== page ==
RoboHelp Certification Exam

Subject: RoboHelp Certification Exam
From: "Harden, Catherine (Jernigan)" <catherine -dot- harden -at- gilbarco -dot- com>
To: "TECHWR-L" <techwr-l -at- lists -dot- raycomm -dot- com>
Date: Thu, 22 Aug 2002 15:38:04 -0400

I am writing to provide my feedback on the RoboHelp Certified Professional
exam, which I took today for the second time.

I have been using RoboHelp to create HTML Help files for almost three years.
I have used fairly advanced features of the product, such as Build Tags and
Information Types. I have always been satisfied with the product, and feel
that I am proficient in using it. When I registered for the RoboHelp
Certified Professional exam, I felt confident that I would be able to pass
the first time.

To increase my chances of passing the exam, I ordered The Essentials of
RoboHelp HTML 2002 by Kevin Siegel, as recommended by eHelp. I completed the
exercises in the book, and felt that using the book to study was beneficial
because it helped me familiarize myself with new features and tools I had
not used before, such as skins and frames. I also studied the RoboHelp Help
file, particularly the topics listed on the Additional Study Hints page on
eHelp's website. I felt well prepared for the exam, but I was surprised at
how many questions dealt with the Help output formats and context-sensitive
help. I scored a 67 on the exam. I was disappointed, but thought that I knew
what I needed to study in order to pass the test on my second try.

I registered for the test again, and this time I studied the RoboHelp Help
files extensively. I reviewed everything I had studied before, in some cases
delving deeper into topics I already felt familiar with, such as Keyword
controls and different ways to perform common tasks, such as adding topics
and creating templates. I also pored over the WebHelp, Context Sensitive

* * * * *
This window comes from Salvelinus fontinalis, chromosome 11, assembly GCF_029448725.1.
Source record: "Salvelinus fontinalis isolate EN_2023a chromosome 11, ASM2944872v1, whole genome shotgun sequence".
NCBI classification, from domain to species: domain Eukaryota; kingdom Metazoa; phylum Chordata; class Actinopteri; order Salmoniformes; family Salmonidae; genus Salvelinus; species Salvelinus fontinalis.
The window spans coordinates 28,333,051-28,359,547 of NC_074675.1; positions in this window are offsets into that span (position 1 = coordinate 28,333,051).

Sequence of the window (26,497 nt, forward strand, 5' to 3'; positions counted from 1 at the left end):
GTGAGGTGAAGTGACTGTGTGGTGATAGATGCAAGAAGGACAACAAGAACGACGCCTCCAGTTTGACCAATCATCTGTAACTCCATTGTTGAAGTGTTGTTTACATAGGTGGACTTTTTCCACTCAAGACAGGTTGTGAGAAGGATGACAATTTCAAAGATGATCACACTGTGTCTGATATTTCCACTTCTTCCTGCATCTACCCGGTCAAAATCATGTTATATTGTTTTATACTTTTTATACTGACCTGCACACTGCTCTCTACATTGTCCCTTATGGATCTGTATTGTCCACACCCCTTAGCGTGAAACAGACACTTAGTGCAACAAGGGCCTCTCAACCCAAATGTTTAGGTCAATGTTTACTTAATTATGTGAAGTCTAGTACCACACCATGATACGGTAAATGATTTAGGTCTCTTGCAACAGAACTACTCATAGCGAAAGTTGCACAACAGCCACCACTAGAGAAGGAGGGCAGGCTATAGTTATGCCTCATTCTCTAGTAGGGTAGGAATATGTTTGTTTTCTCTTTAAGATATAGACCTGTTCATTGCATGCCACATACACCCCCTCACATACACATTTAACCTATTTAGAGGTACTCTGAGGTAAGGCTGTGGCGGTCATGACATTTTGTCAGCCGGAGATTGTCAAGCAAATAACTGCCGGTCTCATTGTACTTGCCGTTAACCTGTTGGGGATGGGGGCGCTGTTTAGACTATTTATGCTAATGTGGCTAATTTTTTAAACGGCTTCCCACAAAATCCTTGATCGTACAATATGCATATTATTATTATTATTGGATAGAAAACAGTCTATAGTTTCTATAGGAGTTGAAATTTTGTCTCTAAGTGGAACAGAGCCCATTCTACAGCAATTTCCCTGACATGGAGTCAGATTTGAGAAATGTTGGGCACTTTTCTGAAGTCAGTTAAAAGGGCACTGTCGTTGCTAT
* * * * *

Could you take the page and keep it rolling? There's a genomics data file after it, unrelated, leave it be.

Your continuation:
Help, and Help Formats browse sequences in the Help file.

This morning I went into the exam feeling extremely confident that I would
pass. After all, I had studied all the topics recommended by eHelp, using
the resources suggested by eHelp. And, of course, I had three years of
experience using the product! How much more prepared could I be?

I don't know exactly what went wrong, but this time I scored a 64 on the
test. One thing I do remember is that FOUR questions on the exam dealt with
the hhActiveX.dll. One was a duplicate question (the exact same question,
with the exact same wording and answers in exactly the same order) asking
which of the listed features required the hhActiveX.dll. One was a true or
false question asking whether the hhActiveX.dll was required for HTML Help
files containing browse sequences. The other was a question asking whether
HTML Help required IE 4, the hhActiveX.dll, or hhpud.exe. I remember the
specifics of these questions because I went over them several times. I
hadn't studied the hhActiveX.dll. It seems unfair that I could have missed
four questions because I failed to study one fairly minor aspect of
distributing the product, especially since one of the questions appeared

Needless to say, I was very disappointed by my failure to pass the exam,
which seemed to have a different focus than the exam I took the first time.
Overall, there seemed to be even fewer questions dealing with the everyday
tasks a RoboHelp user would face, and more questions dealing with Help file

It seems obvious to me that a RoboHelp Certified Professional should be
knowledgeable about the tools and procedures necessary to create Help files
in RoboHelp. All the questions about which output format to use and what
components are necessary for distribution address topics that are dealt with
once or twice in the development of the project, and can easily be looked up
in reference materials when the information is required. The real test of
whether or not a user knows the product is how they do with questions about
"real-world, hands-on experience". I would have liked to have seen more of
those. Many of the test questions seemed arbitrary, as if they were
developed by someone who has read the manual but never used the product. I
don't feel that the certification exams I took were accurate assessments of
how well I know the product.

I do not know if I will take the exam again. I have now spent $160 on exam
registration and study tools. If I knew what to study in preparation for
giving the test another try, I might go ahead and register again. However, I
cannot see that anything short of memorizing the RoboHelp Help file would
prepare me for what might turn up on the next test.

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